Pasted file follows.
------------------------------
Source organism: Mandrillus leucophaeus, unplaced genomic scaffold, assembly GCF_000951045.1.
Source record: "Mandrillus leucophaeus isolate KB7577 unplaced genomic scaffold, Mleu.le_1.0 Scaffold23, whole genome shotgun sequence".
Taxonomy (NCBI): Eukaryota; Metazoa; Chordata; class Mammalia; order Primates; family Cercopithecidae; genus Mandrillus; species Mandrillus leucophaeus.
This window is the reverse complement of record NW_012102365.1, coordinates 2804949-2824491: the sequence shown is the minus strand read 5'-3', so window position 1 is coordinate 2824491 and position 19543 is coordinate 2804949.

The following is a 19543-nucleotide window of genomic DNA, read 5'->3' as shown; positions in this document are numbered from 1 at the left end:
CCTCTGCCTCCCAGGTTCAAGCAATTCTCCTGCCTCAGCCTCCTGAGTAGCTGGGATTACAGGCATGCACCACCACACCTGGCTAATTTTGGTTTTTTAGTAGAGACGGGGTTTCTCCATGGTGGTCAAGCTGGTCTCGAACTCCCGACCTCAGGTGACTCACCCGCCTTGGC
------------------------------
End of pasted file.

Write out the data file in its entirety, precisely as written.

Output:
Source organism: Mandrillus leucophaeus, unplaced genomic scaffold, assembly GCF_000951045.1.
Source record: "Mandrillus leucophaeus isolate KB7577 unplaced genomic scaffold, Mleu.le_1.0 Scaffold23, whole genome shotgun sequence".
Taxonomy (NCBI): Eukaryota; Metazoa; Chordata; class Mammalia; order Primates; family Cercopithecidae; genus Mandrillus; species Mandrillus leucophaeus.
This window is the reverse complement of record NW_012102365.1, coordinates 2804949-2824491: the sequence shown is the minus strand read 5'-3', so window position 1 is coordinate 2824491 and position 19543 is coordinate 2804949.

The following is a 19543-nucleotide window of genomic DNA, read 5'->3' as shown; positions in this document are numbered from 1 at the left end:
CCTCTGCCTCCCAGGTTCAAGCAATTCTCCTGCCTCAGCCTCCTGAGTAGCTGGGATTACAGGCATGCACCACCACACCTGGCTAATTTTGGTTTTTTAGTAGAGACGGGGTTTCTCCATGGTGGTCAAGCTGGTCTCGAACTCCCGACCTCAGGTGACTCACCCGCCTTGGC